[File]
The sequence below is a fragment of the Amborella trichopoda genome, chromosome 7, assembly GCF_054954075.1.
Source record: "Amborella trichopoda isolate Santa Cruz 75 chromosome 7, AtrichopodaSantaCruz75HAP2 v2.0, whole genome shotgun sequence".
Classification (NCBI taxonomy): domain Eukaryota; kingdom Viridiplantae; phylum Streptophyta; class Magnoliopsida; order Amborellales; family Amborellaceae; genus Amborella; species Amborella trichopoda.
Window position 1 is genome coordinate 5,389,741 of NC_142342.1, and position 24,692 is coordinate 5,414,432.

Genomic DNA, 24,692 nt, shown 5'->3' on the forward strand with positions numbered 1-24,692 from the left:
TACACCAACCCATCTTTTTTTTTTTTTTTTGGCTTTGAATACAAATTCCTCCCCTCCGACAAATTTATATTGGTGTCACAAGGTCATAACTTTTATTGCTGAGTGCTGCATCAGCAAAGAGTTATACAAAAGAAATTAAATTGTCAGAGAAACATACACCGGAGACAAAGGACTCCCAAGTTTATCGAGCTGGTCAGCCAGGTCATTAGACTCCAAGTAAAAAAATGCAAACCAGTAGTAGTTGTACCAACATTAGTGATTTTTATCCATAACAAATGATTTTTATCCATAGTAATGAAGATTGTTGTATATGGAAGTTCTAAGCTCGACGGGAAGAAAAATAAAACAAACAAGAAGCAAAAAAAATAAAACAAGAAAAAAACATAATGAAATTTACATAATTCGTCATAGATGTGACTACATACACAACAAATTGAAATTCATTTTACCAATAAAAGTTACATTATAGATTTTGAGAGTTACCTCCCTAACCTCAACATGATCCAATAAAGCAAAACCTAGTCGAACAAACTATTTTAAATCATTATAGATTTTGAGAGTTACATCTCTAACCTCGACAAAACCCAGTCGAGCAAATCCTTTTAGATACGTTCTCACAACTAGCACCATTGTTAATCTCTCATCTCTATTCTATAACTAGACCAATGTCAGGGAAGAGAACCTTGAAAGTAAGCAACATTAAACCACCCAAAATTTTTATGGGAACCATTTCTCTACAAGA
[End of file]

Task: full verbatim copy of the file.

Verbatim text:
The sequence below is a fragment of the Amborella trichopoda genome, chromosome 7, assembly GCF_054954075.1.
Source record: "Amborella trichopoda isolate Santa Cruz 75 chromosome 7, AtrichopodaSantaCruz75HAP2 v2.0, whole genome shotgun sequence".
Classification (NCBI taxonomy): domain Eukaryota; kingdom Viridiplantae; phylum Streptophyta; class Magnoliopsida; order Amborellales; family Amborellaceae; genus Amborella; species Amborella trichopoda.
Window position 1 is genome coordinate 5,389,741 of NC_142342.1, and position 24,692 is coordinate 5,414,432.

Genomic DNA, 24,692 nt, shown 5'->3' on the forward strand with positions numbered 1-24,692 from the left:
TACACCAACCCATCTTTTTTTTTTTTTTTTGGCTTTGAATACAAATTCCTCCCCTCCGACAAATTTATATTGGTGTCACAAGGTCATAACTTTTATTGCTGAGTGCTGCATCAGCAAAGAGTTATACAAAAGAAATTAAATTGTCAGAGAAACATACACCGGAGACAAAGGACTCCCAAGTTTATCGAGCTGGTCAGCCAGGTCATTAGACTCCAAGTAAAAAAATGCAAACCAGTAGTAGTTGTACCAACATTAGTGATTTTTATCCATAACAAATGATTTTTATCCATAGTAATGAAGATTGTTGTATATGGAAGTTCTAAGCTCGACGGGAAGAAAAATAAAACAAACAAGAAGCAAAAAAAATAAAACAAGAAAAAAACATAATGAAATTTACATAATTCGTCATAGATGTGACTACATACACAACAAATTGAAATTCATTTTACCAATAAAAGTTACATTATAGATTTTGAGAGTTACCTCCCTAACCTCAACATGATCCAATAAAGCAAAACCTAGTCGAACAAACTATTTTAAATCATTATAGATTTTGAGAGTTACATCTCTAACCTCGACAAAACCCAGTCGAGCAAATCCTTTTAGATACGTTCTCACAACTAGCACCATTGTTAATCTCTCATCTCTATTCTATAACTAGACCAATGTCAGGGAAGAGAACCTTGAAAGTAAGCAACATTAAACCACCCAAAATTTTTATGGGAACCATTTCTCTACAAGA